Writers and bloggers are always looking for tips and ideas to make their lives easier. This week’s series of posts has been inspired by the 2012 ARMCHAIR BEA virtiual convention and is a great example of one of one of the tips I’m sharing below.
Blogging, like any other writing form, is solitary. You define your topic, your strategy, your content, but there is a large community online that you can tap for inspiration and motivation. While it’s good to be focused and to stay on topic it doesn’t hurt to go outside your normal niche and look for ways to tweak ideas and make them fit your world. That helps you stay fresh and gives your readers a surprise.
- Check the news – Look at what’s going on in the real world and see if you can tweak a timely topic or trend to fit your readership. Obviously I’ll be writing about well-known writers, like Ray Bradbury, when they die and offer my own take on their lives and work. Celebrities, movie-tie ins, and headlines also offer opportunities that provide quick new content and, for bloggers, a potential boost in search rankings.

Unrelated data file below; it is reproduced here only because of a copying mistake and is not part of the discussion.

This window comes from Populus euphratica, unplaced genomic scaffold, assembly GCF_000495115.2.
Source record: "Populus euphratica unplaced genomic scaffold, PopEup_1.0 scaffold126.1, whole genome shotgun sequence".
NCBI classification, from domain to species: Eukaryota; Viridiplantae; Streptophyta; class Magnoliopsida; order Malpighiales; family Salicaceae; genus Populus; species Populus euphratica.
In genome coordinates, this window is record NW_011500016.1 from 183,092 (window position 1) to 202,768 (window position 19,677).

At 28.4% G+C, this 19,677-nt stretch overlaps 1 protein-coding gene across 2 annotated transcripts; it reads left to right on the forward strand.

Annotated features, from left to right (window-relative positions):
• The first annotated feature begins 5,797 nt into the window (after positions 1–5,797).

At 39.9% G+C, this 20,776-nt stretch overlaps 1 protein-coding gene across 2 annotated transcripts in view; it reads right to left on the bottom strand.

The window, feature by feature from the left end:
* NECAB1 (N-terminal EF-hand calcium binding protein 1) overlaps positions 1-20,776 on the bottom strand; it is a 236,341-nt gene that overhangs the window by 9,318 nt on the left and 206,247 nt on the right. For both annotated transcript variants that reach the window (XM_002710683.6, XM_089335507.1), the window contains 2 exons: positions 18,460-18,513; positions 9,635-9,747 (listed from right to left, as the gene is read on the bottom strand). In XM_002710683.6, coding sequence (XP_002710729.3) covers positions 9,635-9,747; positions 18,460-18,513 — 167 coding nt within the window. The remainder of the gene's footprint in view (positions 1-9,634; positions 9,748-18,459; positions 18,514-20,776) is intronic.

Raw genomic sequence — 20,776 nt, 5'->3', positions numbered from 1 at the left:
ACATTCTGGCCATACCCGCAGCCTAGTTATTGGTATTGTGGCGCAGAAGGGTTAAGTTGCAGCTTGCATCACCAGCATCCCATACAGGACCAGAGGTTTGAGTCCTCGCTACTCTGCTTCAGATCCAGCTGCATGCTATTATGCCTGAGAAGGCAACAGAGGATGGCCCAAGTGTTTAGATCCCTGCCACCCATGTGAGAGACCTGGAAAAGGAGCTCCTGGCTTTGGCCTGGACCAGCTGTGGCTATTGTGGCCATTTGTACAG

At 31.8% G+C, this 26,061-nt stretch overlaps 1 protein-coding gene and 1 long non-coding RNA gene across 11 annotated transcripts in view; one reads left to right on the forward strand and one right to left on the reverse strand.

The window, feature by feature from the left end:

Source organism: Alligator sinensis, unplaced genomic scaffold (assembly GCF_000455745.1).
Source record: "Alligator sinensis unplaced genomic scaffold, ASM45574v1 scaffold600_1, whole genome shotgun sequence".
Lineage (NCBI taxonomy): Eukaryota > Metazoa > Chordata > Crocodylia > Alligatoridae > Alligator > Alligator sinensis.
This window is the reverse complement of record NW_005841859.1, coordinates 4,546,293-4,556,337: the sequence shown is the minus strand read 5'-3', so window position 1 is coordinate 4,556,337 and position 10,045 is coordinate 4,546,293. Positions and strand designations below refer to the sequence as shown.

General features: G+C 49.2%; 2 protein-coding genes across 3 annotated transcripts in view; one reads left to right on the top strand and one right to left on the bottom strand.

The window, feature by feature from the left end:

- Participate in online events – Find current online events that you can participate in. The ARMCHAIR BEA proved to be a great find for me. While it’s all about books, it is clearly about writers and writing, too. So I’ve participated daily with posts and tweaked them to fit my audience. Hopefully I’ve gained a few new readers, too. I get new content for my readers, a fresh perspective, and an opportunity to gain more exposure. Don’t be afraid to go outside your comfort zone.